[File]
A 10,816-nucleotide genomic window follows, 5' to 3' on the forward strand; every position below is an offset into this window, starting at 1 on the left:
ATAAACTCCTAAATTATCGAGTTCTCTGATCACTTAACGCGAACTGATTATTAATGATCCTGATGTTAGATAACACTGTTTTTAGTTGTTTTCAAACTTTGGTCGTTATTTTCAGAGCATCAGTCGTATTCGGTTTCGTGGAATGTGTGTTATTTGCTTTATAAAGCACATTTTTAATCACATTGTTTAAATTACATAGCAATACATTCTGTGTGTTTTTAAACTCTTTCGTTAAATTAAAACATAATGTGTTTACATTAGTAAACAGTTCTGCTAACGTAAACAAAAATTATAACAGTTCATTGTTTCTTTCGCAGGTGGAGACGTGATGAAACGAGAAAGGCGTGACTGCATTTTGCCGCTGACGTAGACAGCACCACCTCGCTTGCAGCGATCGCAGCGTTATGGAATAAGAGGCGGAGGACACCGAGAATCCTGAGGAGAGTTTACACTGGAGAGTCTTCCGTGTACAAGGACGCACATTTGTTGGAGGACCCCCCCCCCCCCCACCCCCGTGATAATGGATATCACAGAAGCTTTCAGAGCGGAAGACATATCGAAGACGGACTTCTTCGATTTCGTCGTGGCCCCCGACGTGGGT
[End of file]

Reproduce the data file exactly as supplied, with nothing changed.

A 10,816-nucleotide genomic window follows, 5' to 3' on the forward strand; every position below is an offset into this window, starting at 1 on the left:
ATAAACTCCTAAATTATCGAGTTCTCTGATCACTTAACGCGAACTGATTATTAATGATCCTGATGTTAGATAACACTGTTTTTAGTTGTTTTCAAACTTTGGTCGTTATTTTCAGAGCATCAGTCGTATTCGGTTTCGTGGAATGTGTGTTATTTGCTTTATAAAGCACATTTTTAATCACATTGTTTAAATTACATAGCAATACATTCTGTGTGTTTTTAAACTCTTTCGTTAAATTAAAACATAATGTGTTTACATTAGTAAACAGTTCTGCTAACGTAAACAAAAATTATAACAGTTCATTGTTTCTTTCGCAGGTGGAGACGTGATGAAACGAGAAAGGCGTGACTGCATTTTGCCGCTGACGTAGACAGCACCACCTCGCTTGCAGCGATCGCAGCGTTATGGAATAAGAGGCGGAGGACACCGAGAATCCTGAGGAGAGTTTACACTGGAGAGTCTTCCGTGTACAAGGACGCACATTTGTTGGAGGACCCCCCCCCCCCCCACCCCCGTGATAATGGATATCACAGAAGCTTTCAGAGCGGAAGACATATCGAAGACGGACTTCTTCGATTTCGTCGTGGCCCCCGACGTGGGT